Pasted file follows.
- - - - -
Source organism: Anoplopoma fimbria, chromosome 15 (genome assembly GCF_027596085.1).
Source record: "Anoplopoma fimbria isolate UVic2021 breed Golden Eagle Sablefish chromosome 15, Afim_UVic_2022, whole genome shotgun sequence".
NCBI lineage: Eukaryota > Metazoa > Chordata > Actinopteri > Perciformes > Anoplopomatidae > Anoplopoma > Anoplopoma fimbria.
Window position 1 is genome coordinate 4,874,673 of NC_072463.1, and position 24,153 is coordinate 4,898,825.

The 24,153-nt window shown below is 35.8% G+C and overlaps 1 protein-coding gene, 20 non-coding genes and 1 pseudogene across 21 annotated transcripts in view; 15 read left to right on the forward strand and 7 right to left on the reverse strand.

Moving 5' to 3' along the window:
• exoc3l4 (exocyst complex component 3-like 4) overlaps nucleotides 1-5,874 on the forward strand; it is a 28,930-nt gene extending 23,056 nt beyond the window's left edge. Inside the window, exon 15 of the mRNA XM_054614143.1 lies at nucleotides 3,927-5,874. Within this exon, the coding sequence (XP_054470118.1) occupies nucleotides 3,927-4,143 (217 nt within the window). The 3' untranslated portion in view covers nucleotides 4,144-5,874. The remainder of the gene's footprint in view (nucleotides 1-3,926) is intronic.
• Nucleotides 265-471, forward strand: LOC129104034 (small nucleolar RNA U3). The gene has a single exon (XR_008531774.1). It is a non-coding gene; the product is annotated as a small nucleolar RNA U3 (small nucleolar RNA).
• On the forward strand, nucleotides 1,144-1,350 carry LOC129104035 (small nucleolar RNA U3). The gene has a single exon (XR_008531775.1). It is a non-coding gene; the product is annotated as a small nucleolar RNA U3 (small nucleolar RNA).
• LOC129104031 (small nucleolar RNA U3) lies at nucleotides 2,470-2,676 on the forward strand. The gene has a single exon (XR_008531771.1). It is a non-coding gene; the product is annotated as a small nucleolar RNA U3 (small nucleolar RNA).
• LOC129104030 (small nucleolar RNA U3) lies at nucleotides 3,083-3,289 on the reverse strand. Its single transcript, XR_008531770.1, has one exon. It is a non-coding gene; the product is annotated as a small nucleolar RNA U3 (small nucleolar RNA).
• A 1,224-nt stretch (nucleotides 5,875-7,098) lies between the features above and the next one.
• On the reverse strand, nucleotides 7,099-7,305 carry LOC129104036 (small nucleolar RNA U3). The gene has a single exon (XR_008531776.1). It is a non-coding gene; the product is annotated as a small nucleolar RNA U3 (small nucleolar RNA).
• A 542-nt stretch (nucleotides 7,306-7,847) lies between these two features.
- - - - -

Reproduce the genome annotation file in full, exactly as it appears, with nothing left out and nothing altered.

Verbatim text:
Source organism: Anoplopoma fimbria, chromosome 15 (genome assembly GCF_027596085.1).
Source record: "Anoplopoma fimbria isolate UVic2021 breed Golden Eagle Sablefish chromosome 15, Afim_UVic_2022, whole genome shotgun sequence".
NCBI lineage: Eukaryota > Metazoa > Chordata > Actinopteri > Perciformes > Anoplopomatidae > Anoplopoma > Anoplopoma fimbria.
Window position 1 is genome coordinate 4,874,673 of NC_072463.1, and position 24,153 is coordinate 4,898,825.

The 24,153-nt window shown below is 35.8% G+C and overlaps 1 protein-coding gene, 20 non-coding genes and 1 pseudogene across 21 annotated transcripts in view; 15 read left to right on the forward strand and 7 right to left on the reverse strand.

Moving 5' to 3' along the window:
• exoc3l4 (exocyst complex component 3-like 4) overlaps nucleotides 1-5,874 on the forward strand; it is a 28,930-nt gene extending 23,056 nt beyond the window's left edge. Inside the window, exon 15 of the mRNA XM_054614143.1 lies at nucleotides 3,927-5,874. Within this exon, the coding sequence (XP_054470118.1) occupies nucleotides 3,927-4,143 (217 nt within the window). The 3' untranslated portion in view covers nucleotides 4,144-5,874. The remainder of the gene's footprint in view (nucleotides 1-3,926) is intronic.
• Nucleotides 265-471, forward strand: LOC129104034 (small nucleolar RNA U3). The gene has a single exon (XR_008531774.1). It is a non-coding gene; the product is annotated as a small nucleolar RNA U3 (small nucleolar RNA).
• On the forward strand, nucleotides 1,144-1,350 carry LOC129104035 (small nucleolar RNA U3). The gene has a single exon (XR_008531775.1). It is a non-coding gene; the product is annotated as a small nucleolar RNA U3 (small nucleolar RNA).
• LOC129104031 (small nucleolar RNA U3) lies at nucleotides 2,470-2,676 on the forward strand. The gene has a single exon (XR_008531771.1). It is a non-coding gene; the product is annotated as a small nucleolar RNA U3 (small nucleolar RNA).
• LOC129104030 (small nucleolar RNA U3) lies at nucleotides 3,083-3,289 on the reverse strand. Its single transcript, XR_008531770.1, has one exon. It is a non-coding gene; the product is annotated as a small nucleolar RNA U3 (small nucleolar RNA).
• A 1,224-nt stretch (nucleotides 5,875-7,098) lies between the features above and the next one.
• On the reverse strand, nucleotides 7,099-7,305 carry LOC129104036 (small nucleolar RNA U3). The gene has a single exon (XR_008531776.1). It is a non-coding gene; the product is annotated as a small nucleolar RNA U3 (small nucleolar RNA).
• A 542-nt stretch (nucleotides 7,306-7,847) lies between these two features.